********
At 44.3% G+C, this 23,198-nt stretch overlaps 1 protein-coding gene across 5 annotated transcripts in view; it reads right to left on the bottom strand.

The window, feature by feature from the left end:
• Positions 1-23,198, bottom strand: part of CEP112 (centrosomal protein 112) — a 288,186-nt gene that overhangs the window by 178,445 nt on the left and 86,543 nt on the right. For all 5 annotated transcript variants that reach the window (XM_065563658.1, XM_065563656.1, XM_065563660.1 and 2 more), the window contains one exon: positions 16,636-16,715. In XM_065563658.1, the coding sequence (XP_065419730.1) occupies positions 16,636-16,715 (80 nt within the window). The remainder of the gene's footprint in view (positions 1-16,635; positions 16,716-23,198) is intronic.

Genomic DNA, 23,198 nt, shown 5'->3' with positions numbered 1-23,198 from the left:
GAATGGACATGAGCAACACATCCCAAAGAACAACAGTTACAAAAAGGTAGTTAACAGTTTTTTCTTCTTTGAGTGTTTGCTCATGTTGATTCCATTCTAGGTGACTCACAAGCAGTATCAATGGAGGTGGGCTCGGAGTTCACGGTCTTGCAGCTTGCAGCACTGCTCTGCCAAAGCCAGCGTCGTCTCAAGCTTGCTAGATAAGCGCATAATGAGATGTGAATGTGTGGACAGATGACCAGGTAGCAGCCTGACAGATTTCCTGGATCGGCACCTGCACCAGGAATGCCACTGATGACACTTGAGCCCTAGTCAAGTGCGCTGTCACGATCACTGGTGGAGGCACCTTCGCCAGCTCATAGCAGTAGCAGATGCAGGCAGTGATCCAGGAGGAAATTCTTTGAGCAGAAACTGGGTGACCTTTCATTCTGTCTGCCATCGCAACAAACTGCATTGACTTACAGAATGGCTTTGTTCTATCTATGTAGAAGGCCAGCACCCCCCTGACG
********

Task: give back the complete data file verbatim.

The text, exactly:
At 44.3% G+C, this 23,198-nt stretch overlaps 1 protein-coding gene across 5 annotated transcripts in view; it reads right to left on the bottom strand.

The window, feature by feature from the left end:
• Positions 1-23,198, bottom strand: part of CEP112 (centrosomal protein 112) — a 288,186-nt gene that overhangs the window by 178,445 nt on the left and 86,543 nt on the right. For all 5 annotated transcript variants that reach the window (XM_065563658.1, XM_065563656.1, XM_065563660.1 and 2 more), the window contains one exon: positions 16,636-16,715. In XM_065563658.1, the coding sequence (XP_065419730.1) occupies positions 16,636-16,715 (80 nt within the window). The remainder of the gene's footprint in view (positions 1-16,635; positions 16,716-23,198) is intronic.

Genomic DNA, 23,198 nt, shown 5'->3' with positions numbered 1-23,198 from the left:
GAATGGACATGAGCAACACATCCCAAAGAACAACAGTTACAAAAAGGTAGTTAACAGTTTTTTCTTCTTTGAGTGTTTGCTCATGTTGATTCCATTCTAGGTGACTCACAAGCAGTATCAATGGAGGTGGGCTCGGAGTTCACGGTCTTGCAGCTTGCAGCACTGCTCTGCCAAAGCCAGCGTCGTCTCAAGCTTGCTAGATAAGCGCATAATGAGATGTGAATGTGTGGACAGATGACCAGGTAGCAGCCTGACAGATTTCCTGGATCGGCACCTGCACCAGGAATGCCACTGATGACACTTGAGCCCTAGTCAAGTGCGCTGTCACGATCACTGGTGGAGGCACCTTCGCCAGCTCATAGCAGTAGCAGATGCAGGCAGTGATCCAGGAGGAAATTCTTTGAGCAGAAACTGGGTGACCTTTCATTCTGTCTGCCATCGCAACAAACTGCATTGACTTACAGAATGGCTTTGTTCTATCTATGTAGAAGGCCAGCACCCCCCTGACG